What a Duchebag Article
Published November 28, 2012
Analysis by William R. Wynn / TULSA, OK
On November 1, Oklahoma joined the growing number of states allowing residents to openly carry firearms, having already permitted the carrying of concealed guns. To many, the only surprise related to the passage of the state’s “open carry” law was not that it happened, but that it took so long. One month on, some Sooner State residents not previously accustomed to seeing a table full of visibly armed diners sitting across from them at their favorite restaurant are questioning whether or not open carry is such a good idea after all.
Less restrictive gun laws is one of those hot-button political issues where both supporters and opponents are in the vocal minority, with supporters arguably being more vocal than opponents. 73% of Americans, according to recent polls, believe that individual gun ownership is a constitutional right, although a majority of Americans do believe in some restrictions. In truth, as was seen in the recent health care debates, most people in this country have malleable opinions regarding gun rights, depending on how and with what specificity the question is asked.
However, America’s proclivity to embrace firearms is not equal across all demographics. Andres Oppenheimer, writing for the Miami Herald, pointed out, “On gun control, most Hispanics — who are among the most impacted by gun violence — want tougher gun control laws to prevent incidents such as the recent mass shooting in an Aurora, Colorado, movie theater.” Oppenheimer notes that, according to a recent Pew Research Center study, “a much larger percentage of Latinos than both whites and African Americans favors strict gun control laws.”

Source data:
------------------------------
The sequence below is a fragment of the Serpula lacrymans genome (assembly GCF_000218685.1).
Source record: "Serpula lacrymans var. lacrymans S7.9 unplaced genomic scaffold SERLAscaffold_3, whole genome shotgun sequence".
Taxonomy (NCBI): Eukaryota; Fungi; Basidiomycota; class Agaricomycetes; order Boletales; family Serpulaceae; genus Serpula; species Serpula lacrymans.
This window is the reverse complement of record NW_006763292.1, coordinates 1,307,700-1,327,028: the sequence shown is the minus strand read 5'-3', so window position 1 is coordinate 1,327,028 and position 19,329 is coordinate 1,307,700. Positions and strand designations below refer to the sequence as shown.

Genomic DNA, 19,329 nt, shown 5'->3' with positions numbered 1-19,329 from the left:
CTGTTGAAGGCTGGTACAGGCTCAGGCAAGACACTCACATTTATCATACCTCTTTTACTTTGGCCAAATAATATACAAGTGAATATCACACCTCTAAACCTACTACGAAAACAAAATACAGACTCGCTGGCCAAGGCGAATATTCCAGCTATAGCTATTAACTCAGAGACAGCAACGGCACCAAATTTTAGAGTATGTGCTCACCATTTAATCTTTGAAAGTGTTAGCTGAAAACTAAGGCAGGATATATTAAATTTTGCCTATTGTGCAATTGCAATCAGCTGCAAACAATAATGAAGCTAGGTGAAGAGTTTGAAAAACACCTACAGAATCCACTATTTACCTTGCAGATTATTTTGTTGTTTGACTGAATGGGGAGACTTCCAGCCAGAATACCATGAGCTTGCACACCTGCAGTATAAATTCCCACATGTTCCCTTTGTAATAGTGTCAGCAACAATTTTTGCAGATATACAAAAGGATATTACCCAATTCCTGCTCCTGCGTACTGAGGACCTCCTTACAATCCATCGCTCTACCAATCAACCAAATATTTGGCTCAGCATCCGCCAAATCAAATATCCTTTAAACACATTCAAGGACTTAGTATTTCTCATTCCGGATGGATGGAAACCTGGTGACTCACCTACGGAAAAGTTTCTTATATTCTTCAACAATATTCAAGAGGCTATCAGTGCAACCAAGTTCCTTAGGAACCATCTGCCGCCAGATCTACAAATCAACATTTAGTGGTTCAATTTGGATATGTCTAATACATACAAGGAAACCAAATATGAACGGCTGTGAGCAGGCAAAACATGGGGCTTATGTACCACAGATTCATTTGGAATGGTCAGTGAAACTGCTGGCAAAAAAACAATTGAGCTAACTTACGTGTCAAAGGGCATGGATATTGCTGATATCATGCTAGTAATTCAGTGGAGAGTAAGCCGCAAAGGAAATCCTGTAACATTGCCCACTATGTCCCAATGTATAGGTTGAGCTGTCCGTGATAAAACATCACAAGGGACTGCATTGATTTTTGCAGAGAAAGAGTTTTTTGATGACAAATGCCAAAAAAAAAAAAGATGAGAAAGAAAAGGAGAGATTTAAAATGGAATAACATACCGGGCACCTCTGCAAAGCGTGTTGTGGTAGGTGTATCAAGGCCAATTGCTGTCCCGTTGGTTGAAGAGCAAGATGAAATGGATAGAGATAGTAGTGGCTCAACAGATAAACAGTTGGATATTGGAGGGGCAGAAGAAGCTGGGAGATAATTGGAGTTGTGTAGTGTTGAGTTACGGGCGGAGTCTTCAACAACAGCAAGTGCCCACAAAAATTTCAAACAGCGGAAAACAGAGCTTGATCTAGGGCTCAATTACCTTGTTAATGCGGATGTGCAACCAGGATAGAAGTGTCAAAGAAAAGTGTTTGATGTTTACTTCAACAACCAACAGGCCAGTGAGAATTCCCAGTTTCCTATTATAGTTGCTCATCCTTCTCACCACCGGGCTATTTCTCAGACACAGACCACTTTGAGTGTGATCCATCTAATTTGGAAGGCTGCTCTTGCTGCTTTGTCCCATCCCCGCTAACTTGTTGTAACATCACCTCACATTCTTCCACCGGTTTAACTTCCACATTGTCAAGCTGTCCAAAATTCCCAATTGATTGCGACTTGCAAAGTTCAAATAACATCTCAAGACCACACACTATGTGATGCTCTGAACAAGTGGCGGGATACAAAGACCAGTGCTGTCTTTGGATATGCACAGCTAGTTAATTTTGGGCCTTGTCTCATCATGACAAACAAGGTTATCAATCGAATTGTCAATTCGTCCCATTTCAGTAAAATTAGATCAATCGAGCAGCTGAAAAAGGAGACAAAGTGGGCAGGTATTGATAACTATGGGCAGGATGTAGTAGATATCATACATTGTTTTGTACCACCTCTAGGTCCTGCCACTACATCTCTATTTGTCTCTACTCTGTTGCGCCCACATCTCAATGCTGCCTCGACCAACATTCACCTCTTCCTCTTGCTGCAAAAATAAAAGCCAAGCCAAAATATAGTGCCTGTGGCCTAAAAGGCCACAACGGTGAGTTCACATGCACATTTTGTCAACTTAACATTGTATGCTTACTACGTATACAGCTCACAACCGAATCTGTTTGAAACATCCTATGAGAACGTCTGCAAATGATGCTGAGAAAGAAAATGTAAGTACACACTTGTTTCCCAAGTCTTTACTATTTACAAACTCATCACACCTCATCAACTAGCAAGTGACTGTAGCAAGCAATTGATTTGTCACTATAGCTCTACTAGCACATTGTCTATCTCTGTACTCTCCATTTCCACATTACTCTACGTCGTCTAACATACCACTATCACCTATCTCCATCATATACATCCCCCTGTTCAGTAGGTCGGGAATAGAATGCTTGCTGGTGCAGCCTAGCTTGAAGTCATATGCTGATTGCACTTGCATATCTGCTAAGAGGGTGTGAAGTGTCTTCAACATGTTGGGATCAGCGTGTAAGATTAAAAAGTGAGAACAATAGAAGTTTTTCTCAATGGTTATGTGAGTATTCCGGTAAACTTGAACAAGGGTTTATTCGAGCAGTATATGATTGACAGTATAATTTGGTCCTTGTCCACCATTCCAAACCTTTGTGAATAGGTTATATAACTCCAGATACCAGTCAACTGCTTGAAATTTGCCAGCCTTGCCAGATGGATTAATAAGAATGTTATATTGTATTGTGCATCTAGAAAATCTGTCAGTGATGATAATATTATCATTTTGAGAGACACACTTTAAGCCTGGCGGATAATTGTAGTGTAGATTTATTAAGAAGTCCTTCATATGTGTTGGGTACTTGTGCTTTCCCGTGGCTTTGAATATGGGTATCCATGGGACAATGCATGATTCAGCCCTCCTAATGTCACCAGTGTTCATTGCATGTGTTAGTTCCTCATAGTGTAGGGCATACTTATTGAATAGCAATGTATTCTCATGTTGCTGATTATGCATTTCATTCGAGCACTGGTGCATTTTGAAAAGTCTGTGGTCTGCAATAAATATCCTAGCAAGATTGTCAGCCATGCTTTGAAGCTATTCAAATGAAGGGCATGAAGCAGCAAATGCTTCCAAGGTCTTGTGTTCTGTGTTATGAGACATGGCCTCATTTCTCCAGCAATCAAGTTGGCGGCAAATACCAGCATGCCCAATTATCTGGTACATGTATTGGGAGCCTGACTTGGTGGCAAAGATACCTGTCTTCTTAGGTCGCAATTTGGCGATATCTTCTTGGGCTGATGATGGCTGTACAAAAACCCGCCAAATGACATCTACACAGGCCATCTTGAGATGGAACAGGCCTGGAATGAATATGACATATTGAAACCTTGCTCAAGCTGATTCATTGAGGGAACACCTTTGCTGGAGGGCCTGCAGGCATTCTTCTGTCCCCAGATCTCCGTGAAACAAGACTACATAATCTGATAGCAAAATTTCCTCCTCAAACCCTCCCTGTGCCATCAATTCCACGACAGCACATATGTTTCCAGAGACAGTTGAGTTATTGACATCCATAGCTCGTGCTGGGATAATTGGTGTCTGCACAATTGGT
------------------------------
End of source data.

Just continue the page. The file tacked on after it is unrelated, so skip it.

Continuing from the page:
Still, this is Oklahoma, the reddest of the red states, where guns are almost as ubiquitous as pickup trucks. When the new law took effect, 142,000 Oklahomans were already licensed to carry concealed weapons. Oklahomans are proud of their wild-west cowboy heritage, and many see the open carry law as a logical extension of cowboy culture. How this heritage relates to some high-power borderline assault weaponry – under the law licensed citizens can carry pistols up to .45 caliber with barrels up to 16 inches long – is debatable.
Proponents of open carry argue that the law makes it safer for law abiding citizens by giving them the ability to preempt possible attacks by showing would-be assailants that any crime they may be considering will come with an awful price.
Not everyone is convinced of this logic, including many in law enforcement. Tulsa Chief of Police Chuck Jordan is among those on record as opposing open carry, and he is far from alone in his concerns. The California Association of Chiefs of Police recently enlisted the aid of Governor Jerry Brown in preventing similar legislation from becoming law in that state.
In a state that ranks 13th in the nation in firearms assaults and 22nd in the number of firearms robberies, opponents believe the new law may wind up putting more guns in the hands of criminals when licensed gun owners are robbed, have their homes burglarized, or have their cars stolen or broken into with guns locked inside. The latter is seen as one of the more likely scenarios, because even those who are legally allowed to carry weapons cannot bring them into government buildings, bars, or any establishment that opts to bar guns from the premises.
“Burglars routinely scope out shopping center parking lots to see who is locking presents or other valuables in their cars, so what’s to stop them doing the same thing with guns?” one critic wondered. It’s still far too early for either side to claim statistical victory, but opponents of an armed Oklahoma will be paying close attention to crime rates and firearms fatalities in the coming months and years.